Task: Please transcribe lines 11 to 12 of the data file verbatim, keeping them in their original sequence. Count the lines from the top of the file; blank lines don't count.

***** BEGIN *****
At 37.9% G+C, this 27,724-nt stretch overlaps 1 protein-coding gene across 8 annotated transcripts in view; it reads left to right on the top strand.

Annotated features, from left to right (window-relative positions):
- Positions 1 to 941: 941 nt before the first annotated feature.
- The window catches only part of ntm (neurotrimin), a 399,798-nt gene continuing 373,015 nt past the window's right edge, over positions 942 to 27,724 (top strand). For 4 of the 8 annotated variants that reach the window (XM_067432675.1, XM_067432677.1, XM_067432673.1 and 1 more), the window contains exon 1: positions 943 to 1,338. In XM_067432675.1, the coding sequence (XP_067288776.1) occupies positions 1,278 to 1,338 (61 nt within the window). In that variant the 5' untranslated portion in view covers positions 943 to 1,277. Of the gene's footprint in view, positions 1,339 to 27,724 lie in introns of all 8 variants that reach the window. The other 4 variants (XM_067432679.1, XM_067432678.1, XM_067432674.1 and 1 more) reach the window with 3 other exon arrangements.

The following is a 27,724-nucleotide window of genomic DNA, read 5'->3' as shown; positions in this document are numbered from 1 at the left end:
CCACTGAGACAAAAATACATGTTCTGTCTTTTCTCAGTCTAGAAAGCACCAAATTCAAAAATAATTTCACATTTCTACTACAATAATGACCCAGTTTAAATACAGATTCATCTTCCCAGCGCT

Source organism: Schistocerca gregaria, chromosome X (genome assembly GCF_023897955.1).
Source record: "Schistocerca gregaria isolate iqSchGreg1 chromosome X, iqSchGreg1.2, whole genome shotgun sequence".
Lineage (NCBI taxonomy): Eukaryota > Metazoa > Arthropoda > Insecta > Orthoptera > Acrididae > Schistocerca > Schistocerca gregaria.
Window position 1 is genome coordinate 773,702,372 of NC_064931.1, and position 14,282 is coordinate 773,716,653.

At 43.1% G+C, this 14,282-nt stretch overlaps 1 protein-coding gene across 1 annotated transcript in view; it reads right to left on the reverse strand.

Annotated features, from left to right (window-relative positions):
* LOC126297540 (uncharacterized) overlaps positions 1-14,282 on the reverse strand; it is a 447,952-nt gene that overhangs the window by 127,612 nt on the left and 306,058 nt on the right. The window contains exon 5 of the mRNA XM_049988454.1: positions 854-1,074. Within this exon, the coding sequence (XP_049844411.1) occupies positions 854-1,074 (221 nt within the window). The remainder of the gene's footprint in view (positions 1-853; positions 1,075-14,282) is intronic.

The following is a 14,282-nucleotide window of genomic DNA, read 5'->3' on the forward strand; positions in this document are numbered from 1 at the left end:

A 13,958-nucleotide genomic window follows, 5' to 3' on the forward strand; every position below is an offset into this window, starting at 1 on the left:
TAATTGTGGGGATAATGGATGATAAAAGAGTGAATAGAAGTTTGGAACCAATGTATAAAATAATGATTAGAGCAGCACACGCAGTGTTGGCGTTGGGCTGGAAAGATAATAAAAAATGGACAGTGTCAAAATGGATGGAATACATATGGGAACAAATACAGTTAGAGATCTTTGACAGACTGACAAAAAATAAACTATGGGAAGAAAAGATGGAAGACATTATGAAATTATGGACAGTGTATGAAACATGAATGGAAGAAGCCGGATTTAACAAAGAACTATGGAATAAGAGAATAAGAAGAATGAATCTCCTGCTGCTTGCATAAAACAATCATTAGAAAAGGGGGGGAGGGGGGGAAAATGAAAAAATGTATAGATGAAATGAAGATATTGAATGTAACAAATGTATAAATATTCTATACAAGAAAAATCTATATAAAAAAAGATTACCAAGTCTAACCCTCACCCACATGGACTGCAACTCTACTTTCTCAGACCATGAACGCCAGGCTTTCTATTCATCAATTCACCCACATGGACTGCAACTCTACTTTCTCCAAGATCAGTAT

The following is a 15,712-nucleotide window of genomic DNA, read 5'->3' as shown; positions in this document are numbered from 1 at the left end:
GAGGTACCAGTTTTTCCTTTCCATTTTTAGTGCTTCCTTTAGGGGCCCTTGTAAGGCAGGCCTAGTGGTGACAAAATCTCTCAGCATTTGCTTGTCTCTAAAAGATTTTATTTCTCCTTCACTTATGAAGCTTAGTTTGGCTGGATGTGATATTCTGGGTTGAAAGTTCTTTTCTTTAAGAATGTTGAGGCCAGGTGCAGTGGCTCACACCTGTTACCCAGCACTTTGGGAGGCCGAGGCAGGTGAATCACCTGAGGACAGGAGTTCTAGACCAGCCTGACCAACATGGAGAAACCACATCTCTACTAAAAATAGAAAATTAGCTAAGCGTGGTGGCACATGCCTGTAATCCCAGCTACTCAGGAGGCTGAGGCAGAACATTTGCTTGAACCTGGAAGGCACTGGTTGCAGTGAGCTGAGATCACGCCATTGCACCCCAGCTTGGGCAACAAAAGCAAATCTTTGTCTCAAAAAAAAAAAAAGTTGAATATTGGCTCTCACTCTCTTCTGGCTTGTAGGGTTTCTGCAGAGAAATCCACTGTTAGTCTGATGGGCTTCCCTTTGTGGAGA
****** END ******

At 43.1% G+C, this 14,282-nt stretch overlaps 1 protein-coding gene across 1 annotated transcript in view; it reads right to left on the reverse strand.

Annotated features, from left to right (window-relative positions):